Say I have this piece of code.

#include <string>

int main()
    return 0;

Writing std::string(0) results in std::basic_string<char>::basic_string(const char*) being called, with 0 as the argument to this constructor, which tries to treat the argument as a pointer to a C-string.

Running this code obviously results in a std::logic_error being thrown. But my question is this : why both GCC and MSVC 8.0 don't emit any warnings? I'd expect to see something along the lines of "Making pointer from an integer without a cast".

  • 2
    Because 0 is a null pointer constant, and presumably no one thought that the warning would be worth the effort (really, how often does anyone write something like this?) – R. Martinho Fernandes Nov 15 '12 at 9:03
  • how would a cast help? it would be equally nonsensible – Johannes Schaub - litb Nov 15 '12 at 9:04
  • I guess I must've gotten used to that warning in my C years. Compiling int *x = 5 with gcc causes "initialization makes pointer from integer without a cast" to be emitted. – Daniel Kamil Kozar Nov 15 '12 at 9:08
  • Because it's very very common to initialize a pointer with a null pointer and in no way an error. Adding a warning would result in a very large number of warnings from every program. – jcoder Nov 15 '12 at 9:10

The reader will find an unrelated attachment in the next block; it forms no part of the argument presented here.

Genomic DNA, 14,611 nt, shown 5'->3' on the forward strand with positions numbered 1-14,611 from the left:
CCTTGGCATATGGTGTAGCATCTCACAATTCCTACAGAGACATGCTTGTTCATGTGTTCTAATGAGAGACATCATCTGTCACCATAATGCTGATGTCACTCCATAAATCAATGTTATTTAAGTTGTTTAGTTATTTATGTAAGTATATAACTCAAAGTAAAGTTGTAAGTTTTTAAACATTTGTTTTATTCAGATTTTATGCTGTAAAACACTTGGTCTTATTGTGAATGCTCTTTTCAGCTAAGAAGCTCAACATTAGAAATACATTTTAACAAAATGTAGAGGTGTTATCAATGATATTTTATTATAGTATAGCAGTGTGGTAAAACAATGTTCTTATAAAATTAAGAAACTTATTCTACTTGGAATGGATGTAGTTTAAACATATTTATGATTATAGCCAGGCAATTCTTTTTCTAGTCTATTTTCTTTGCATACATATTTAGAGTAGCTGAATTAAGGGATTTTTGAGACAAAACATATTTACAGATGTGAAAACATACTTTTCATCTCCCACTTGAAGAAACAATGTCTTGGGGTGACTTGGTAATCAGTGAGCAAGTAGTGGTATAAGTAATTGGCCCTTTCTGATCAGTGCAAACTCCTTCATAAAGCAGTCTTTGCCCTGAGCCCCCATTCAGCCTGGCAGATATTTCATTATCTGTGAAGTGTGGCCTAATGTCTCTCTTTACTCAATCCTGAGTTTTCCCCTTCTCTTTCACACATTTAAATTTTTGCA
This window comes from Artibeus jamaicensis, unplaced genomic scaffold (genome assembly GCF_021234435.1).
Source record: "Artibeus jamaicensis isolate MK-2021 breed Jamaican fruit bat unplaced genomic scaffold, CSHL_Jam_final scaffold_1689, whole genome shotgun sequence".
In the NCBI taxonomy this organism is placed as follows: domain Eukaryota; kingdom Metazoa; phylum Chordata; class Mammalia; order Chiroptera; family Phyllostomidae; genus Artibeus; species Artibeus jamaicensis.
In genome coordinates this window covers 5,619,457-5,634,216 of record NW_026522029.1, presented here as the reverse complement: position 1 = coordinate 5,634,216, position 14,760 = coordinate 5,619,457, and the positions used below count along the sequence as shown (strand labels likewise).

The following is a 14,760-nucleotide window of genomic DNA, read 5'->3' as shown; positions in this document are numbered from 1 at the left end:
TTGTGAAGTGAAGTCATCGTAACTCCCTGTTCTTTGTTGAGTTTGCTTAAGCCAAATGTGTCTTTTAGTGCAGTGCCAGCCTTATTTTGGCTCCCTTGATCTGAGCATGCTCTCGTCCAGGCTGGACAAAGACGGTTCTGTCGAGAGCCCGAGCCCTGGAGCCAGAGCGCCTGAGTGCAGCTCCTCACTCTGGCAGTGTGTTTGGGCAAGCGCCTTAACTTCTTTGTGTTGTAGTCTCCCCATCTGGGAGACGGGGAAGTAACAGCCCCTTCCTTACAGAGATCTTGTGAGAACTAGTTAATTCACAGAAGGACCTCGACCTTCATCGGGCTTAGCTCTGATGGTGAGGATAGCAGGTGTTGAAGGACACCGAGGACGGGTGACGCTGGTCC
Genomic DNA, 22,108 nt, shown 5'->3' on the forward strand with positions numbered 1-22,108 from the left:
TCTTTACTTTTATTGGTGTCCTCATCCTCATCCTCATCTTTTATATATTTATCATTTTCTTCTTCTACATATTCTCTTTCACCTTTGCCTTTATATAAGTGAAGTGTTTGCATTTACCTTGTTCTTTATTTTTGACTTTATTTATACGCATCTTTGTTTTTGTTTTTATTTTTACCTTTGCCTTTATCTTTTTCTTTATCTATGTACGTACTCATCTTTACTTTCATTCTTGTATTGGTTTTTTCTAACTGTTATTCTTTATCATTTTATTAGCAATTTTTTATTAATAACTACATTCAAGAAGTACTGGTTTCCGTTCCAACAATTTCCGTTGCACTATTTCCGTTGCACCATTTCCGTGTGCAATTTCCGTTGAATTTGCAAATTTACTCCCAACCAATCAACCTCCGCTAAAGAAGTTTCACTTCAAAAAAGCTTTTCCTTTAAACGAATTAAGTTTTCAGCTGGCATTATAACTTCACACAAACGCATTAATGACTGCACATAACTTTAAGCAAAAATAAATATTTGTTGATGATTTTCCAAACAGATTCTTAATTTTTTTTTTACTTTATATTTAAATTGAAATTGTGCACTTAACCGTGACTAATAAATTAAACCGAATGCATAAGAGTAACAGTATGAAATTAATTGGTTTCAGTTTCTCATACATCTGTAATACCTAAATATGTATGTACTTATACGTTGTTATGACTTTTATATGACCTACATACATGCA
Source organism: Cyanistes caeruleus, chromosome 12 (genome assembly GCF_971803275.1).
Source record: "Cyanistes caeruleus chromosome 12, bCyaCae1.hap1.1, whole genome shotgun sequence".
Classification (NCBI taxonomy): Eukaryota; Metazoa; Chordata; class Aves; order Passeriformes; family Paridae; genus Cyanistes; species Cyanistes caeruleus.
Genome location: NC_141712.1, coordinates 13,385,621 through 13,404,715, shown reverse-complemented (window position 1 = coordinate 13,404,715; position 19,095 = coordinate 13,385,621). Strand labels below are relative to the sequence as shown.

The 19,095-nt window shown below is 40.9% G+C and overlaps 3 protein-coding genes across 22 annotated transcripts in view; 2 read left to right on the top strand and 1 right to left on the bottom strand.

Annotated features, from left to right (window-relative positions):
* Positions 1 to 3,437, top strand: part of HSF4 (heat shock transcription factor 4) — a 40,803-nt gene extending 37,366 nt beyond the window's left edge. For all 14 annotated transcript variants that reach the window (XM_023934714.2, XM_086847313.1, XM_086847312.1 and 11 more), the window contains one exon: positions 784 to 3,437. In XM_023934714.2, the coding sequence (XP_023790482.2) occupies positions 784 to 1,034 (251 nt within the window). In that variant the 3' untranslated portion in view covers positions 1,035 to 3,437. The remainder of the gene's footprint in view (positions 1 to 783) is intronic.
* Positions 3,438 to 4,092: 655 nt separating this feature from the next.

• 1
    "Running this code obviously results in a std::logic_error being thrown" -- that's not guaranteed btw, your code has undefined behavior. – Steve Jessop Nov 15 '12 at 11:36

0 is an integer constant expression with value 0, so it is a null pointer constant. Using a 0-valued constant as a null pointer is not a cast.

C++11 introduces nullptr (and nullptr_t), but the treatment of 0 as a null pointer is unlikely to change in the near future as large amounts of code depends on it.


Because those compilers seem to miss this feature. I recommend to write them a featurereport.

A compiler can easily regognize the std string class internally and emit a sensible warning.

I don't know why you want to restrict the warning only to the cast-free cases though. Having a cast there or otherwise passing a null pointer is equally nonsensible.

  • I don't think the questioner really wants to restrict it to cast-free cases, it's just that he quoted the error that he's used to seeing in other cases (and which you already explained isn't relevant here anyway). The non-cast case is probably the most likely, since I expect anyone who writes std::string(0) is trying to call an imaginary constructor that takes a size (like vector has), and really means string(0,0). Someone who writes string((char*)0) isn't making that mistake, they've come up with another less likely mistake of their own. – Steve Jessop Nov 15 '12 at 11:32

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